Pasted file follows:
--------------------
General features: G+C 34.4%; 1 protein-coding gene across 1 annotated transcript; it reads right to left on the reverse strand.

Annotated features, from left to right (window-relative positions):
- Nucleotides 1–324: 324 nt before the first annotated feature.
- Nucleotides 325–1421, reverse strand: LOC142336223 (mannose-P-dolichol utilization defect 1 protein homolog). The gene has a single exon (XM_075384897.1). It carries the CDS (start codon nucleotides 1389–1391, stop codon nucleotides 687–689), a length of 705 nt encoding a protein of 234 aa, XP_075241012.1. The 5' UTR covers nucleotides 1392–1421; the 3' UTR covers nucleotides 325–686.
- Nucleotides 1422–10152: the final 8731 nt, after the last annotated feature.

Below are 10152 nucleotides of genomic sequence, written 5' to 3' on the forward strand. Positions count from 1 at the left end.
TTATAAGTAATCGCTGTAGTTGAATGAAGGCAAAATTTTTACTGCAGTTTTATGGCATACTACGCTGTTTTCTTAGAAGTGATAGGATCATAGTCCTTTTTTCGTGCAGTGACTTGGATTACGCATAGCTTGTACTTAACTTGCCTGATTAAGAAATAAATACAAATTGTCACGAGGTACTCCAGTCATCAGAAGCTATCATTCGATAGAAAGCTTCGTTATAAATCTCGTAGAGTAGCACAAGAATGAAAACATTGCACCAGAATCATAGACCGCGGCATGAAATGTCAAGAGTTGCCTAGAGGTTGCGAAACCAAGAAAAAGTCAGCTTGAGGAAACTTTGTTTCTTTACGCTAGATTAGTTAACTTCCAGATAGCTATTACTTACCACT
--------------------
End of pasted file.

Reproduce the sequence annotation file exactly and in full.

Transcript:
General features: G+C 34.4%; 1 protein-coding gene across 1 annotated transcript; it reads right to left on the reverse strand.

Annotated features, from left to right (window-relative positions):
- Nucleotides 1–324: 324 nt before the first annotated feature.
- Nucleotides 325–1421, reverse strand: LOC142336223 (mannose-P-dolichol utilization defect 1 protein homolog). The gene has a single exon (XM_075384897.1). It carries the CDS (start codon nucleotides 1389–1391, stop codon nucleotides 687–689), a length of 705 nt encoding a protein of 234 aa, XP_075241012.1. The 5' UTR covers nucleotides 1392–1421; the 3' UTR covers nucleotides 325–686.
- Nucleotides 1422–10152: the final 8731 nt, after the last annotated feature.

Below are 10152 nucleotides of genomic sequence, written 5' to 3' on the forward strand. Positions count from 1 at the left end.
TTATAAGTAATCGCTGTAGTTGAATGAAGGCAAAATTTTTACTGCAGTTTTATGGCATACTACGCTGTTTTCTTAGAAGTGATAGGATCATAGTCCTTTTTTCGTGCAGTGACTTGGATTACGCATAGCTTGTACTTAACTTGCCTGATTAAGAAATAAATACAAATTGTCACGAGGTACTCCAGTCATCAGAAGCTATCATTCGATAGAAAGCTTCGTTATAAATCTCGTAGAGTAGCACAAGAATGAAAACATTGCACCAGAATCATAGACCGCGGCATGAAATGTCAAGAGTTGCCTAGAGGTTGCGAAACCAAGAAAAAGTCAGCTTGAGGAAACTTTGTTTCTTTACGCTAGATTAGTTAACTTCCAGATAGCTATTACTTACCACT